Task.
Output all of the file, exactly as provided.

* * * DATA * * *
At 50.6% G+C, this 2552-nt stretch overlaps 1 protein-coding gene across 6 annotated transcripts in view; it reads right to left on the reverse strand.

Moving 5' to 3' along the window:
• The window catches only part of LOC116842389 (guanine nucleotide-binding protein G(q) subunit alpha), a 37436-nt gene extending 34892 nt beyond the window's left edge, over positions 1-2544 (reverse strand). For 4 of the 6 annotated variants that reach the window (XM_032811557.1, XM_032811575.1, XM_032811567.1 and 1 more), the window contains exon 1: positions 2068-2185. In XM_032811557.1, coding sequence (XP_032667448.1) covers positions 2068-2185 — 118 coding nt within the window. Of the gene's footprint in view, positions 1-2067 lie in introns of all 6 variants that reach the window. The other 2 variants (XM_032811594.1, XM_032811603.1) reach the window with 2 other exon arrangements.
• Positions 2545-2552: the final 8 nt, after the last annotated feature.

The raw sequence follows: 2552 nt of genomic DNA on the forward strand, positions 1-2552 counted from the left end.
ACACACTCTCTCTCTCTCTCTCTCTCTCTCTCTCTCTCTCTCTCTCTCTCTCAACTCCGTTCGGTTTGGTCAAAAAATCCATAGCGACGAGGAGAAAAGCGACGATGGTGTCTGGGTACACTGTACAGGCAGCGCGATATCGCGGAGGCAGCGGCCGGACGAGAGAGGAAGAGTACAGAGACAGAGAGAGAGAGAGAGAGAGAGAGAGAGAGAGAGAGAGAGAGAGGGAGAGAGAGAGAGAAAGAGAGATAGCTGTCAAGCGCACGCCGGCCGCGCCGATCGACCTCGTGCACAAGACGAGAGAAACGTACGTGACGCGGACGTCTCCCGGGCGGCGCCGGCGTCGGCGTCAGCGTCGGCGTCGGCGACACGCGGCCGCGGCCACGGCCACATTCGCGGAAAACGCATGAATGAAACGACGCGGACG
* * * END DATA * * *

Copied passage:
At 50.6% G+C, this 2552-nt stretch overlaps 1 protein-coding gene across 6 annotated transcripts in view; it reads right to left on the reverse strand.

Moving 5' to 3' along the window:
• The window catches only part of LOC116842389 (guanine nucleotide-binding protein G(q) subunit alpha), a 37436-nt gene extending 34892 nt beyond the window's left edge, over positions 1-2544 (reverse strand). For 4 of the 6 annotated variants that reach the window (XM_032811557.1, XM_032811575.1, XM_032811567.1 and 1 more), the window contains exon 1: positions 2068-2185. In XM_032811557.1, coding sequence (XP_032667448.1) covers positions 2068-2185 — 118 coding nt within the window. Of the gene's footprint in view, positions 1-2067 lie in introns of all 6 variants that reach the window. The other 2 variants (XM_032811594.1, XM_032811603.1) reach the window with 2 other exon arrangements.
• Positions 2545-2552: the final 8 nt, after the last annotated feature.

The raw sequence follows: 2552 nt of genomic DNA on the forward strand, positions 1-2552 counted from the left end.
ACACACTCTCTCTCTCTCTCTCTCTCTCTCTCTCTCTCTCTCTCTCTCTCTCAACTCCGTTCGGTTTGGTCAAAAAATCCATAGCGACGAGGAGAAAAGCGACGATGGTGTCTGGGTACACTGTACAGGCAGCGCGATATCGCGGAGGCAGCGGCCGGACGAGAGAGGAAGAGTACAGAGACAGAGAGAGAGAGAGAGAGAGAGAGAGAGAGAGAGAGAGAGAGAGGGAGAGAGAGAGAGAAAGAGAGATAGCTGTCAAGCGCACGCCGGCCGCGCCGATCGACCTCGTGCACAAGACGAGAGAAACGTACGTGACGCGGACGTCTCCCGGGCGGCGCCGGCGTCGGCGTCAGCGTCGGCGTCGGCGACACGCGGCCGCGGCCACGGCCACATTCGCGGAAAACGCATGAATGAAACGACGCGGACG